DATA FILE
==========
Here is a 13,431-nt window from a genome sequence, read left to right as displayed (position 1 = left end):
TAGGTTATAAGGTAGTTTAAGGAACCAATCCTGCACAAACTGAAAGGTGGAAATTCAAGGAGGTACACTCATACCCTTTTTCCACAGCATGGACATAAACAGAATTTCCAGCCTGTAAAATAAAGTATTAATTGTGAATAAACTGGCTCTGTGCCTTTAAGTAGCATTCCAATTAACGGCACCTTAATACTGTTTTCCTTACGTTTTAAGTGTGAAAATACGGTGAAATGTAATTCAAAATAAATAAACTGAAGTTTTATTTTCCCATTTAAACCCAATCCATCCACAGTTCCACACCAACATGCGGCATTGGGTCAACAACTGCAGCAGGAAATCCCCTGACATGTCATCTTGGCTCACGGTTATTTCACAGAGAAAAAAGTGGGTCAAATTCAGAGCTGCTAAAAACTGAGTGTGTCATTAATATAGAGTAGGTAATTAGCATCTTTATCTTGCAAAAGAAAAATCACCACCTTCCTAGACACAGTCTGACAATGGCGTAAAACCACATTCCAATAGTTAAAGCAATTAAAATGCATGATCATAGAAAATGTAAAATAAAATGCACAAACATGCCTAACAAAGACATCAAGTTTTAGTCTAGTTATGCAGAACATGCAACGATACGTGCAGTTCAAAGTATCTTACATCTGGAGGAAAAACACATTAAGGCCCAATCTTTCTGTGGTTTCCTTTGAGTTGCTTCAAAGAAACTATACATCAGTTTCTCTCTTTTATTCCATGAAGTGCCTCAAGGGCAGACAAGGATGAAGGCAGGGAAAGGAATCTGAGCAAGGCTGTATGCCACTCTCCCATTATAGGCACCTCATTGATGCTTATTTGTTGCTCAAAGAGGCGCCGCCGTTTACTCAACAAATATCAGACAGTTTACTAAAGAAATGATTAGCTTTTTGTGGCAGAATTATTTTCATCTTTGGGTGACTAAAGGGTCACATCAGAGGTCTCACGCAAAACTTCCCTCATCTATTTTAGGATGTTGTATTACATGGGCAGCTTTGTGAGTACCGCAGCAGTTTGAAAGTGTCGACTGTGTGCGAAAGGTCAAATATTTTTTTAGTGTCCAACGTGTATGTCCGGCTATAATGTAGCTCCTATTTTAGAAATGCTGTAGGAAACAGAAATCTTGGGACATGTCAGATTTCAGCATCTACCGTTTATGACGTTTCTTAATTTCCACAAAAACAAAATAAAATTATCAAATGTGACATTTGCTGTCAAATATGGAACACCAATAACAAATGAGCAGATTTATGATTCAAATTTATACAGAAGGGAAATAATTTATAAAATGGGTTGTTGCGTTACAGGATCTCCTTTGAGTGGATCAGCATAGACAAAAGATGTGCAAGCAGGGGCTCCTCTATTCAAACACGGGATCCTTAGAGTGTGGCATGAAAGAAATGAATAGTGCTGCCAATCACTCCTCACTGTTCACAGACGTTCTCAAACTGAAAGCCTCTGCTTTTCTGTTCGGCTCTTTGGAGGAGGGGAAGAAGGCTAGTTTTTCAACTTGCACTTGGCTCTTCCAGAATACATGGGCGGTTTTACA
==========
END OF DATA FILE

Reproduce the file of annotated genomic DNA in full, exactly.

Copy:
Here is a 13,431-nt window from a genome sequence, read left to right as displayed (position 1 = left end):
TAGGTTATAAGGTAGTTTAAGGAACCAATCCTGCACAAACTGAAAGGTGGAAATTCAAGGAGGTACACTCATACCCTTTTTCCACAGCATGGACATAAACAGAATTTCCAGCCTGTAAAATAAAGTATTAATTGTGAATAAACTGGCTCTGTGCCTTTAAGTAGCATTCCAATTAACGGCACCTTAATACTGTTTTCCTTACGTTTTAAGTGTGAAAATACGGTGAAATGTAATTCAAAATAAATAAACTGAAGTTTTATTTTCCCATTTAAACCCAATCCATCCACAGTTCCACACCAACATGCGGCATTGGGTCAACAACTGCAGCAGGAAATCCCCTGACATGTCATCTTGGCTCACGGTTATTTCACAGAGAAAAAAGTGGGTCAAATTCAGAGCTGCTAAAAACTGAGTGTGTCATTAATATAGAGTAGGTAATTAGCATCTTTATCTTGCAAAAGAAAAATCACCACCTTCCTAGACACAGTCTGACAATGGCGTAAAACCACATTCCAATAGTTAAAGCAATTAAAATGCATGATCATAGAAAATGTAAAATAAAATGCACAAACATGCCTAACAAAGACATCAAGTTTTAGTCTAGTTATGCAGAACATGCAACGATACGTGCAGTTCAAAGTATCTTACATCTGGAGGAAAAACACATTAAGGCCCAATCTTTCTGTGGTTTCCTTTGAGTTGCTTCAAAGAAACTATACATCAGTTTCTCTCTTTTATTCCATGAAGTGCCTCAAGGGCAGACAAGGATGAAGGCAGGGAAAGGAATCTGAGCAAGGCTGTATGCCACTCTCCCATTATAGGCACCTCATTGATGCTTATTTGTTGCTCAAAGAGGCGCCGCCGTTTACTCAACAAATATCAGACAGTTTACTAAAGAAATGATTAGCTTTTTGTGGCAGAATTATTTTCATCTTTGGGTGACTAAAGGGTCACATCAGAGGTCTCACGCAAAACTTCCCTCATCTATTTTAGGATGTTGTATTACATGGGCAGCTTTGTGAGTACCGCAGCAGTTTGAAAGTGTCGACTGTGTGCGAAAGGTCAAATATTTTTTTAGTGTCCAACGTGTATGTCCGGCTATAATGTAGCTCCTATTTTAGAAATGCTGTAGGAAACAGAAATCTTGGGACATGTCAGATTTCAGCATCTACCGTTTATGACGTTTCTTAATTTCCACAAAAACAAAATAAAATTATCAAATGTGACATTTGCTGTCAAATATGGAACACCAATAACAAATGAGCAGATTTATGATTCAAATTTATACAGAAGGGAAATAATTTATAAAATGGGTTGTTGCGTTACAGGATCTCCTTTGAGTGGATCAGCATAGACAAAAGATGTGCAAGCAGGGGCTCCTCTATTCAAACACGGGATCCTTAGAGTGTGGCATGAAAGAAATGAATAGTGCTGCCAATCACTCCTCACTGTTCACAGACGTTCTCAAACTGAAAGCCTCTGCTTTTCTGTTCGGCTCTTTGGAGGAGGGGAAGAAGGCTAGTTTTTCAACTTGCACTTGGCTCTTCCAGAATACATGGGCGGTTTTACA